While waiting to finish the novels I’m currently reading – and to write my reviews – I would like to share my old reviews already published on Goodreads and Librarything.
This time is about classic science fiction and one of its Big: Isaac Asimov.
I read a lot from this author, from the foundation cycle to the short stories, but the series I like the most to re-read is the Robot cycle with Elijah Baley and R. Daneel Olivav. Each of the three books is a mix of science fiction and crime, I also like the ideas about the Earth future with respect to the one of the other colonized worlds.
The caves of steel
Go, and sin no more
Asimov wrote a lot, and most of his reader remember the Foundation cycle (which is amazing). To me the best Asimov is the Robot cycle and this is its first novel. I like it because it speaks about Earth, where humans, bound in caves of steel, enormous cities organized like anthills, have fear to approach open spaces.
Opposite to earthmen the inhabitants of the outers worlds, living in planets with controlled birth rates and with an extended life expectation.
And then there are the Robots: mostly humanoids and in part human, as R. Daneel Olivav demonstrates.
The novel starts as with a crime but speaks also about the relationship between two opposite cultures; I suggest reading also the following novels to follow the evolution of the relationship between Elijah Baley and Daneel.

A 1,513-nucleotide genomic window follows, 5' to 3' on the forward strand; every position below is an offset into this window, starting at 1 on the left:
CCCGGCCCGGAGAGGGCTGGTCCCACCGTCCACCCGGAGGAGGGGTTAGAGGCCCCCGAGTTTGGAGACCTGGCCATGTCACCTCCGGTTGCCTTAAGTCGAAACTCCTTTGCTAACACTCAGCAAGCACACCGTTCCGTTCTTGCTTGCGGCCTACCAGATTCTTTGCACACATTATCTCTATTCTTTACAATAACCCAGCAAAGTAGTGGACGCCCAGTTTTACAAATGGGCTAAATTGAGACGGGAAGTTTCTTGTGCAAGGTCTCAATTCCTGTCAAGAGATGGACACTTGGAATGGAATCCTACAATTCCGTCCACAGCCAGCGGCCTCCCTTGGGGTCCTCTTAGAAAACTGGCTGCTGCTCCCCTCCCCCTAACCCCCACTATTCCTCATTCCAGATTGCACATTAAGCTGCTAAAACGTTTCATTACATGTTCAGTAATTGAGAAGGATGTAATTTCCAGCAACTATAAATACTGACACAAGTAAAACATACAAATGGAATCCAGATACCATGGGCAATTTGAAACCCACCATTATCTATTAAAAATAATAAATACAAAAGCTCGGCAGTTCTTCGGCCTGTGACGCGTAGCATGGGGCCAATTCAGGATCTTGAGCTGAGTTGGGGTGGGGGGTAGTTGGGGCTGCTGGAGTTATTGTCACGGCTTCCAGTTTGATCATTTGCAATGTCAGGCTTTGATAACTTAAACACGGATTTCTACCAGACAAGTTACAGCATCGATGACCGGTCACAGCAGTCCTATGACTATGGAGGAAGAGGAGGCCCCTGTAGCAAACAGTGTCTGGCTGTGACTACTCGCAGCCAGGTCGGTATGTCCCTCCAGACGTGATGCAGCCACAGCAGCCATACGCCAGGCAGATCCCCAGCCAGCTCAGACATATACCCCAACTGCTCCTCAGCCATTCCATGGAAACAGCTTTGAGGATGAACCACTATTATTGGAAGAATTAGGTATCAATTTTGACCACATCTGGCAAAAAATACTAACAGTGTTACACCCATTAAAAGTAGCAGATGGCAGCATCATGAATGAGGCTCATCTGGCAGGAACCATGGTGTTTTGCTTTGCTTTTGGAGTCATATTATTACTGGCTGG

The naked sun
As already said I like a lot the robot cycle (even more than the Foundation one) because it still speaks about Earth.
While the first of the cycle described the life in the caves of steel this one is set in one of the outer colonies: Solaria.
The life on Solaria is opposite to the one on Earth, few inhabitants live on extended lands sorrounded with robots. While on Earth the contact with other people is the norm, on Solaria nobody has contact with other people.
The novel focuses on the contrast between the two cultures: Baley does not like the presence of robots and fears the naked sun and the open spaces, solarians instead are shocked because of the detective questions and about the idea to meet him face to face.
I like this series because, even if it does not follow the evolution of a whole population, it provides one character that grows during the whole series.
The robots of dawn
Baley this time has to investigate on Aurora – the most powerful of the outer worlds – to find the killer of the humanoid robot Jander. On Aurora he will meet old friends, Daneel among all, and Gladia, met on Solaria.
The investigation will bring the earth man to face his fears to the open and the terrestrial and Aurorian social convention.
One think I forgot about this novel is the focus on the how the sexuality is dealt in the various worlds.
In the end, evene if the Aurorian way of living are a central theme in the book, the novel is a patch between various Asimov cycles and allows a last meeting with Baley and Daneel to see if anything changed between them.
* The caves of steel by Isaac Asimov ★★★★★
* The naked sun by Isaac Asimov ★★★★★
* The robots of dawn by Isaac Asimov ★★★★☆
*I Read this book in English